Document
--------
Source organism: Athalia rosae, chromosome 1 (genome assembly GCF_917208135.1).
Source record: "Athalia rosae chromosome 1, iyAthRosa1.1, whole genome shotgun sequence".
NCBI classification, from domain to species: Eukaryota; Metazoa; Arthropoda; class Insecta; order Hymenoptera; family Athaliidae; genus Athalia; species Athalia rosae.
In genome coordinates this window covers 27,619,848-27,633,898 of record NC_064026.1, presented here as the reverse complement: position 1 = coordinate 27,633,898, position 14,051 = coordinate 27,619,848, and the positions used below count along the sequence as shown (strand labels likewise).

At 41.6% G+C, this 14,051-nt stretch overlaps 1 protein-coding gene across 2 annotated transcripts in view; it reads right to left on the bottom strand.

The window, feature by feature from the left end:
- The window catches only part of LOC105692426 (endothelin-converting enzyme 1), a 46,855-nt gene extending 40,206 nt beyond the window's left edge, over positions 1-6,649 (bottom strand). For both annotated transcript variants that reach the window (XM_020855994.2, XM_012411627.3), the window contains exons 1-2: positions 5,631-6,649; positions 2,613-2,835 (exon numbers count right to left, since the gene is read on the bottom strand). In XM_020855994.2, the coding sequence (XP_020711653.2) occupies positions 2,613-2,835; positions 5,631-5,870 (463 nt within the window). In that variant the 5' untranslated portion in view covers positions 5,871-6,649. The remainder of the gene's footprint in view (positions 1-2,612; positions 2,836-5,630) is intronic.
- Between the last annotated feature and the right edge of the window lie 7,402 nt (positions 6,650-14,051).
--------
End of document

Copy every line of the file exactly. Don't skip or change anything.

Source organism: Athalia rosae, chromosome 1 (genome assembly GCF_917208135.1).
Source record: "Athalia rosae chromosome 1, iyAthRosa1.1, whole genome shotgun sequence".
NCBI classification, from domain to species: Eukaryota; Metazoa; Arthropoda; class Insecta; order Hymenoptera; family Athaliidae; genus Athalia; species Athalia rosae.
In genome coordinates this window covers 27,619,848-27,633,898 of record NC_064026.1, presented here as the reverse complement: position 1 = coordinate 27,633,898, position 14,051 = coordinate 27,619,848, and the positions used below count along the sequence as shown (strand labels likewise).

At 41.6% G+C, this 14,051-nt stretch overlaps 1 protein-coding gene across 2 annotated transcripts in view; it reads right to left on the bottom strand.

The window, feature by feature from the left end:
- The window catches only part of LOC105692426 (endothelin-converting enzyme 1), a 46,855-nt gene extending 40,206 nt beyond the window's left edge, over positions 1-6,649 (bottom strand). For both annotated transcript variants that reach the window (XM_020855994.2, XM_012411627.3), the window contains exons 1-2: positions 5,631-6,649; positions 2,613-2,835 (exon numbers count right to left, since the gene is read on the bottom strand). In XM_020855994.2, the coding sequence (XP_020711653.2) occupies positions 2,613-2,835; positions 5,631-5,870 (463 nt within the window). In that variant the 5' untranslated portion in view covers positions 5,871-6,649. The remainder of the gene's footprint in view (positions 1-2,612; positions 2,836-5,630) is intronic.
- Between the last annotated feature and the right edge of the window lie 7,402 nt (positions 6,650-14,051).